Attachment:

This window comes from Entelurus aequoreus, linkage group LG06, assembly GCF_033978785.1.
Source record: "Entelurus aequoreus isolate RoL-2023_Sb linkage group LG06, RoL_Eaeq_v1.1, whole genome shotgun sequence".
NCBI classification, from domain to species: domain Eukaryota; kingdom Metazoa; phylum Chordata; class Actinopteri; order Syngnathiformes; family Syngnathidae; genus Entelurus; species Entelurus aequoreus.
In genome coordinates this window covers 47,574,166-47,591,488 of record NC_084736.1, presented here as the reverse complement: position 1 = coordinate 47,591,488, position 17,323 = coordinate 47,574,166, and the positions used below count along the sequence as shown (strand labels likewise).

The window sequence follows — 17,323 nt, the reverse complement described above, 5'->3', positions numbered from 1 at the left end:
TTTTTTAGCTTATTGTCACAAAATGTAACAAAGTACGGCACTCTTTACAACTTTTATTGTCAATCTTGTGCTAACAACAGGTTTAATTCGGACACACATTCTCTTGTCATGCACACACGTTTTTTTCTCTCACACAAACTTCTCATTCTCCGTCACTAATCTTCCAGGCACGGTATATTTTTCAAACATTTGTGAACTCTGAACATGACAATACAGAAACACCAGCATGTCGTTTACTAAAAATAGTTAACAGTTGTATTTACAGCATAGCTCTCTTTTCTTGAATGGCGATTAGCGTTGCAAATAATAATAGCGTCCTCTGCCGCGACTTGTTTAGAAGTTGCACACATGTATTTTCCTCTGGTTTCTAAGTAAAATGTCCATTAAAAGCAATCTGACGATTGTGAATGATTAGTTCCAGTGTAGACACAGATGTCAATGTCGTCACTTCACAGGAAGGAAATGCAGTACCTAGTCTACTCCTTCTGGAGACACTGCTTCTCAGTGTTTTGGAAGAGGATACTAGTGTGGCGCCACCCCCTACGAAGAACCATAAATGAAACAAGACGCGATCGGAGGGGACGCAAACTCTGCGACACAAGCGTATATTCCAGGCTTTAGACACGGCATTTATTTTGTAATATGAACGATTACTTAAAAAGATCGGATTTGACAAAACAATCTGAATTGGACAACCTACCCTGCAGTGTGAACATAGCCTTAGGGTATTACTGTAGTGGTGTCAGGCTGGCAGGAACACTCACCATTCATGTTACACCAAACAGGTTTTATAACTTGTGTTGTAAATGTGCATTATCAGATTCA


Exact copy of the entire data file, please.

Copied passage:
This window comes from Entelurus aequoreus, linkage group LG06, assembly GCF_033978785.1.
Source record: "Entelurus aequoreus isolate RoL-2023_Sb linkage group LG06, RoL_Eaeq_v1.1, whole genome shotgun sequence".
NCBI classification, from domain to species: domain Eukaryota; kingdom Metazoa; phylum Chordata; class Actinopteri; order Syngnathiformes; family Syngnathidae; genus Entelurus; species Entelurus aequoreus.
In genome coordinates this window covers 47,574,166-47,591,488 of record NC_084736.1, presented here as the reverse complement: position 1 = coordinate 47,591,488, position 17,323 = coordinate 47,574,166, and the positions used below count along the sequence as shown (strand labels likewise).

The window sequence follows — 17,323 nt, the reverse complement described above, 5'->3', positions numbered from 1 at the left end:
TTTTTTAGCTTATTGTCACAAAATGTAACAAAGTACGGCACTCTTTACAACTTTTATTGTCAATCTTGTGCTAACAACAGGTTTAATTCGGACACACATTCTCTTGTCATGCACACACGTTTTTTTCTCTCACACAAACTTCTCATTCTCCGTCACTAATCTTCCAGGCACGGTATATTTTTCAAACATTTGTGAACTCTGAACATGACAATACAGAAACACCAGCATGTCGTTTACTAAAAATAGTTAACAGTTGTATTTACAGCATAGCTCTCTTTTCTTGAATGGCGATTAGCGTTGCAAATAATAATAGCGTCCTCTGCCGCGACTTGTTTAGAAGTTGCACACATGTATTTTCCTCTGGTTTCTAAGTAAAATGTCCATTAAAAGCAATCTGACGATTGTGAATGATTAGTTCCAGTGTAGACACAGATGTCAATGTCGTCACTTCACAGGAAGGAAATGCAGTACCTAGTCTACTCCTTCTGGAGACACTGCTTCTCAGTGTTTTGGAAGAGGATACTAGTGTGGCGCCACCCCCTACGAAGAACCATAAATGAAACAAGACGCGATCGGAGGGGACGCAAACTCTGCGACACAAGCGTATATTCCAGGCTTTAGACACGGCATTTATTTTGTAATATGAACGATTACTTAAAAAGATCGGATTTGACAAAACAATCTGAATTGGACAACCTACCCTGCAGTGTGAACATAGCCTTAGGGTATTACTGTAGTGGTGTCAGGCTGGCAGGAACACTCACCATTCATGTTACACCAAACAGGTTTTATAACTTGTGTTGTAAATGTGCATTATCAGATTCA